Having come to the end of that road in his search for relief, the petitioner began anew by seeking a writ of habeas corpus in the state court. He made two claims. His petition recited one: He was denied the right to an appeal from his conviction. The other was raised at the hearing: He was denied the assistance of counsel on appeal. That petition was denied by a Memorandum of Decision filed November 16, 1962. Under date of December 18, 1962, apparently acting pursuant to Conn.Gen.Stat., § 52-470 (1958) the Connecticut Chief Justice refused to permit petitioner to appeal from the denial of his petition. On a petition for writ of certiorari filed by petitioner himself to review the final habeas corpus judgment, the United States Supreme Court denied review on October 14, 1963. Taylor v. Connecticut, 375 U.S. 840, 84 S.Ct. 86, 11 L.Ed.2d 68. Having exhausted his state remedies and thereby having established beyond question the jurisdiction of this court, Fay v. Noia, 372 U.S. 391, 83 S.Ct. 822, 9 L.Ed.2d 837 (1963), petitioner initiated the instant proceeding.
Samuel Taylor v. Warden, State Prison, No. 131371, Superior Court, Hartford County, Ryan, J.
Since there is no way to distinguish between the issues raised in this proceeding from those which were heard and disposed of by the state court in a like proceeding, the question acutely posed is to what extent a federal district court is obliged or permitted to receive evidence with respect to facts underlying a state prisoner's claim for relief on habeas corpus where there has been a prior adjudication on the merits of the petitioner's allegations of deprivation of constitutional rights.
For the sake of clarity, a brief reference to the rules of jurisdiction applicable to this discrete problem is appropriate.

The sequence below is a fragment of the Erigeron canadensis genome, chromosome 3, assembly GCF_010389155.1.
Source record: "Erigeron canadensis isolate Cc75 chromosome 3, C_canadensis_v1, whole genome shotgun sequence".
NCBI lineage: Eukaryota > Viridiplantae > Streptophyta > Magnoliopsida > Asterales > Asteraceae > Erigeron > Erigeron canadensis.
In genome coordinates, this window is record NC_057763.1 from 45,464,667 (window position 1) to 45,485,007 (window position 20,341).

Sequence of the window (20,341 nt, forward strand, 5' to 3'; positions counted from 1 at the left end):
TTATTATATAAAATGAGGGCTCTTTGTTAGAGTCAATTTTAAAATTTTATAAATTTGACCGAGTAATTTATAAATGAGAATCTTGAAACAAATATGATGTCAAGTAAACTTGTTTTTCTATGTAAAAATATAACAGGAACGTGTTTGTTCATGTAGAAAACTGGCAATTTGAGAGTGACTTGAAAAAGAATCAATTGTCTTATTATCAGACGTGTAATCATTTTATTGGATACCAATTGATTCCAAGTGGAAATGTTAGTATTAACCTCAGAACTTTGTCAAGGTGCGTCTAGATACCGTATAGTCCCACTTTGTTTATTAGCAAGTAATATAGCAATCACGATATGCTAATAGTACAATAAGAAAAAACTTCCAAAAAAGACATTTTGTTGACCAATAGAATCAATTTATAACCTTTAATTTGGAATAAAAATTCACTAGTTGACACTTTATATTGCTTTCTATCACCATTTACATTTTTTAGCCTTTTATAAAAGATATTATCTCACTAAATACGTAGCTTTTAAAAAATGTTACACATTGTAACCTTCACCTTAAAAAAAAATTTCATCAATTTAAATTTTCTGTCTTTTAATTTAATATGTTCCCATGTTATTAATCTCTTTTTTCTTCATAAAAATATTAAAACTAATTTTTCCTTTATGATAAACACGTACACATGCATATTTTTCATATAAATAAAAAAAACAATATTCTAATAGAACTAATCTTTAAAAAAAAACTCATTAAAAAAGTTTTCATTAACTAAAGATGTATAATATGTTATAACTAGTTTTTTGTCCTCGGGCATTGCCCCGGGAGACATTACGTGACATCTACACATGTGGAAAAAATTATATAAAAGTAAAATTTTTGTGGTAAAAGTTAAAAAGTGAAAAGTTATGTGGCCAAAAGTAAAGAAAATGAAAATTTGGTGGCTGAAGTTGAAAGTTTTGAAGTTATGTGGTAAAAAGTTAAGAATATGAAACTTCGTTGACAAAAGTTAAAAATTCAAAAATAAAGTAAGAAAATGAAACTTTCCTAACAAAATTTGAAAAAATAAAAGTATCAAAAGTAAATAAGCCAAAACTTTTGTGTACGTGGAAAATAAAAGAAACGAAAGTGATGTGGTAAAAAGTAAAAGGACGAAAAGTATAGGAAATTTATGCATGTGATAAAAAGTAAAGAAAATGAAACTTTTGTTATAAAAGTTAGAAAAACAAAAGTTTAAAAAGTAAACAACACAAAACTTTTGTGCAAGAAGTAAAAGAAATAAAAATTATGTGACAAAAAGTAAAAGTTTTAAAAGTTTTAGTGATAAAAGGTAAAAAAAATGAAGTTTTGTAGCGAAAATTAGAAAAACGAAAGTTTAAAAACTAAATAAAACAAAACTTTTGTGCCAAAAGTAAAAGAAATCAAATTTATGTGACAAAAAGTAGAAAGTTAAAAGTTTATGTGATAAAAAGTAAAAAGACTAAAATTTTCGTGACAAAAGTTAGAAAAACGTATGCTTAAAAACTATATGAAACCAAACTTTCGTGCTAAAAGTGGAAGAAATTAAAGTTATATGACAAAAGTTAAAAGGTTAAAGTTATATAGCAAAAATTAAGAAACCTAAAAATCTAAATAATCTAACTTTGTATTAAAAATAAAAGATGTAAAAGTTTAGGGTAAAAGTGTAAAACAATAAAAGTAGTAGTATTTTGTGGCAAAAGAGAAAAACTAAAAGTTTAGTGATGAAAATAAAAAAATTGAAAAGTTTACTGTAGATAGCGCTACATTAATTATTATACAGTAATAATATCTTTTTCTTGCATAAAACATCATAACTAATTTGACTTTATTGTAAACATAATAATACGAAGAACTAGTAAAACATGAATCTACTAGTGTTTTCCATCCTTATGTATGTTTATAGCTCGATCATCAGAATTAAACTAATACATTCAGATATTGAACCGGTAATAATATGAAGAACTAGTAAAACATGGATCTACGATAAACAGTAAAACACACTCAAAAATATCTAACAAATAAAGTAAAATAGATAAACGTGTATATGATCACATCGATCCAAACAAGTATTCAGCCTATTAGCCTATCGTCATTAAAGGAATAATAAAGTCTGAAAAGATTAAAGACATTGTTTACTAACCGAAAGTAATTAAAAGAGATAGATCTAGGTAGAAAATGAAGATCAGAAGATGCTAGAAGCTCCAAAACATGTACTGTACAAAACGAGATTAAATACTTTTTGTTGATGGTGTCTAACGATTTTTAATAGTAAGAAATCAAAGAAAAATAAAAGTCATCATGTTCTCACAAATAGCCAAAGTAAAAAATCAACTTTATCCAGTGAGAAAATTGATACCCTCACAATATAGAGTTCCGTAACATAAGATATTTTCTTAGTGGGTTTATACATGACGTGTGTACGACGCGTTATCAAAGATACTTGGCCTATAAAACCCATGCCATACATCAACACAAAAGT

The Constitutional Question
There is nothing tenuous about the constitutional deprivations alleged. It is established constitutional doctrine that a state which provides for an appeal from a criminal conviction is without power to deny a defendant that appeal or the assistance of counsel to represent him because of his indigency.
Through a series of recent decisions, the Supreme Court has removed all doubt of the right of an indigent state court defendant to a full and meaningful review of his criminal conviction. In Douglas v. California, 372 U.S. 353, 83 S.Ct. 814, 9 L.Ed.2d 811 (1963), it held that such a defendant has an unqualified right to the assistance of counsel on appeal to the highest court of the state. Griffin v. Illinois, 351 U.S. 12, 76 S.Ct. 585, 100 L.Ed. 891 (1955), and Draper v. Washington, 372 U.S. 487, 83 S.Ct. 774, 9 L.Ed.2d 899 (1963), held that such a defendant is entitled to a free transcript of the proceedings at the trial for the purpose of preparing his appeal. The Supreme Court's decisions in these cases, and in the related cases of Eskridge v. Washington Prison Bd., 357 U.S. 214, 78 S.Ct. 1061, 2 L.Ed.2d 1269 (1958), and Lane v. Brown, 372 U.S. 477, 83 S.Ct. 768, 9 L.Ed.2d 892 (1963), have made it clear that the right to review upon an appeal is a basic right which the Due Process Clause and the Equal Protection Clause guarantee to indigent defendants as fully as to those who can afford to pay their own way, for there can be no equal justice where the right of a defendant to take an appeal "depends on the amount of money he has." Griffin v. Illinois, supra, 351 U.S. p. 19, 76 S.Ct. p. 591, 100 L.Ed. 891; Douglas v. California, supra, 372 U.S. p. 355, 83 S.Ct. 815, 9 L.Ed.2d 811.
The Power of the Federal District Court